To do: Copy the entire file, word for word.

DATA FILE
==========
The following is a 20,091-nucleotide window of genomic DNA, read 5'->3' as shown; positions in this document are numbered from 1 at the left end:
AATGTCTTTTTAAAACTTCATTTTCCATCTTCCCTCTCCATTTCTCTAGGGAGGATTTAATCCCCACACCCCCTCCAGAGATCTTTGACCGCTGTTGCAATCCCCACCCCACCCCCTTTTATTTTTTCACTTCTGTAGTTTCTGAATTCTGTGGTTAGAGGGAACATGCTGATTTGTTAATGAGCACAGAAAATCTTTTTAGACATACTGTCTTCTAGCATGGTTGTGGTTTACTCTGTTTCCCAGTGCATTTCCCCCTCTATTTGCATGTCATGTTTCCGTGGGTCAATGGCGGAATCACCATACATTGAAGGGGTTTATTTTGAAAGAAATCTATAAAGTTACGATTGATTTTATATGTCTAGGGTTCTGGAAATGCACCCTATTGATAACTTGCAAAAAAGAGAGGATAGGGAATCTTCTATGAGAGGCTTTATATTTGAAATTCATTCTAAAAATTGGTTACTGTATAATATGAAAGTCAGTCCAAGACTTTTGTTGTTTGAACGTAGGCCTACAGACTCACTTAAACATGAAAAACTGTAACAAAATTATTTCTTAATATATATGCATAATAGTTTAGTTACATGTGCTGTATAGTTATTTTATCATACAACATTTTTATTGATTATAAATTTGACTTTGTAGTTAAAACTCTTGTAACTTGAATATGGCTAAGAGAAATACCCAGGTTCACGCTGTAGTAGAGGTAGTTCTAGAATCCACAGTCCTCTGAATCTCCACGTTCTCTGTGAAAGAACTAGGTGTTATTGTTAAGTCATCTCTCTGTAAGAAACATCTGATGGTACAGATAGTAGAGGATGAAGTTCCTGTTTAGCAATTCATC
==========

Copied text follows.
The following is a 20,091-nucleotide window of genomic DNA, read 5'->3' as shown; positions in this document are numbered from 1 at the left end:
AATGTCTTTTTAAAACTTCATTTTCCATCTTCCCTCTCCATTTCTCTAGGGAGGATTTAATCCCCACACCCCCTCCAGAGATCTTTGACCGCTGTTGCAATCCCCACCCCACCCCCTTTTATTTTTTCACTTCTGTAGTTTCTGAATTCTGTGGTTAGAGGGAACATGCTGATTTGTTAATGAGCACAGAAAATCTTTTTAGACATACTGTCTTCTAGCATGGTTGTGGTTTACTCTGTTTCCCAGTGCATTTCCCCCTCTATTTGCATGTCATGTTTCCGTGGGTCAATGGCGGAATCACCATACATTGAAGGGGTTTATTTTGAAAGAAATCTATAAAGTTACGATTGATTTTATATGTCTAGGGTTCTGGAAATGCACCCTATTGATAACTTGCAAAAAAGAGAGGATAGGGAATCTTCTATGAGAGGCTTTATATTTGAAATTCATTCTAAAAATTGGTTACTGTATAATATGAAAGTCAGTCCAAGACTTTTGTTGTTTGAACGTAGGCCTACAGACTCACTTAAACATGAAAAACTGTAACAAAATTATTTCTTAATATATATGCATAATAGTTTAGTTACATGTGCTGTATAGTTATTTTATCATACAACATTTTTATTGATTATAAATTTGACTTTGTAGTTAAAACTCTTGTAACTTGAATATGGCTAAGAGAAATACCCAGGTTCACGCTGTAGTAGAGGTAGTTCTAGAATCCACAGTCCTCTGAATCTCCACGTTCTCTGTGAAAGAACTAGGTGTTATTGTTAAGTCATCTCTCTGTAAGAAACATCTGATGGTACAGATAGTAGAGGATGAAGTTCCTGTTTAGCAATTCATC